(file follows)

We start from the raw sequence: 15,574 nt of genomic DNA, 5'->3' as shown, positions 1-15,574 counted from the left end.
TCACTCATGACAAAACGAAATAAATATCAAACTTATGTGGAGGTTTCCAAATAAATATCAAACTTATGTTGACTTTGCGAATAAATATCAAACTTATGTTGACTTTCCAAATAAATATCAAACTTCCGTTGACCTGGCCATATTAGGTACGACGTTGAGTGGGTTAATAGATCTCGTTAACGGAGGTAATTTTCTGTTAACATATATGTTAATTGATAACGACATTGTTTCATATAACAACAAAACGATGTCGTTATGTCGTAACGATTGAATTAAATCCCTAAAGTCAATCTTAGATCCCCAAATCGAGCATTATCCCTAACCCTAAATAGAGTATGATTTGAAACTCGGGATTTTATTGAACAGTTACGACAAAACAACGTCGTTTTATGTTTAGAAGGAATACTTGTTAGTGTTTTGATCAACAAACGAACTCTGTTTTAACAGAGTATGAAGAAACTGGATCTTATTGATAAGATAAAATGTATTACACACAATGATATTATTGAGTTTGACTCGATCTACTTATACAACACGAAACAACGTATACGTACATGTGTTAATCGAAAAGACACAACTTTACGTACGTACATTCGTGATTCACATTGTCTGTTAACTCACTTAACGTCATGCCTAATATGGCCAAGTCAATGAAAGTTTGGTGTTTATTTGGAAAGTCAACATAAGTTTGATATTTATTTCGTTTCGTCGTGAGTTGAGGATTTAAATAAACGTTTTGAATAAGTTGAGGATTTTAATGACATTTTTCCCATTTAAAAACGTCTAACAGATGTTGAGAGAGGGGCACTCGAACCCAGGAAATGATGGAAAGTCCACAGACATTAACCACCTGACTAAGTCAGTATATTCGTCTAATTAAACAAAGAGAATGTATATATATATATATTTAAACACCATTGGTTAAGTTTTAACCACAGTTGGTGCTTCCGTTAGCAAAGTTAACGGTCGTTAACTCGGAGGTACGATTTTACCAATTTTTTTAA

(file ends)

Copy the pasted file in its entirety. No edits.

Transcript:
We start from the raw sequence: 15,574 nt of genomic DNA, 5'->3' as shown, positions 1-15,574 counted from the left end.
TCACTCATGACAAAACGAAATAAATATCAAACTTATGTGGAGGTTTCCAAATAAATATCAAACTTATGTTGACTTTGCGAATAAATATCAAACTTATGTTGACTTTCCAAATAAATATCAAACTTCCGTTGACCTGGCCATATTAGGTACGACGTTGAGTGGGTTAATAGATCTCGTTAACGGAGGTAATTTTCTGTTAACATATATGTTAATTGATAACGACATTGTTTCATATAACAACAAAACGATGTCGTTATGTCGTAACGATTGAATTAAATCCCTAAAGTCAATCTTAGATCCCCAAATCGAGCATTATCCCTAACCCTAAATAGAGTATGATTTGAAACTCGGGATTTTATTGAACAGTTACGACAAAACAACGTCGTTTTATGTTTAGAAGGAATACTTGTTAGTGTTTTGATCAACAAACGAACTCTGTTTTAACAGAGTATGAAGAAACTGGATCTTATTGATAAGATAAAATGTATTACACACAATGATATTATTGAGTTTGACTCGATCTACTTATACAACACGAAACAACGTATACGTACATGTGTTAATCGAAAAGACACAACTTTACGTACGTACATTCGTGATTCACATTGTCTGTTAACTCACTTAACGTCATGCCTAATATGGCCAAGTCAATGAAAGTTTGGTGTTTATTTGGAAAGTCAACATAAGTTTGATATTTATTTCGTTTCGTCGTGAGTTGAGGATTTAAATAAACGTTTTGAATAAGTTGAGGATTTTAATGACATTTTTCCCATTTAAAAACGTCTAACAGATGTTGAGAGAGGGGCACTCGAACCCAGGAAATGATGGAAAGTCCACAGACATTAACCACCTGACTAAGTCAGTATATTCGTCTAATTAAACAAAGAGAATGTATATATATATATATTTAAACACCATTGGTTAAGTTTTAACCACAGTTGGTGCTTCCGTTAGCAAAGTTAACGGTCGTTAACTCGGAGGTACGATTTTACCAATTTTTTTAA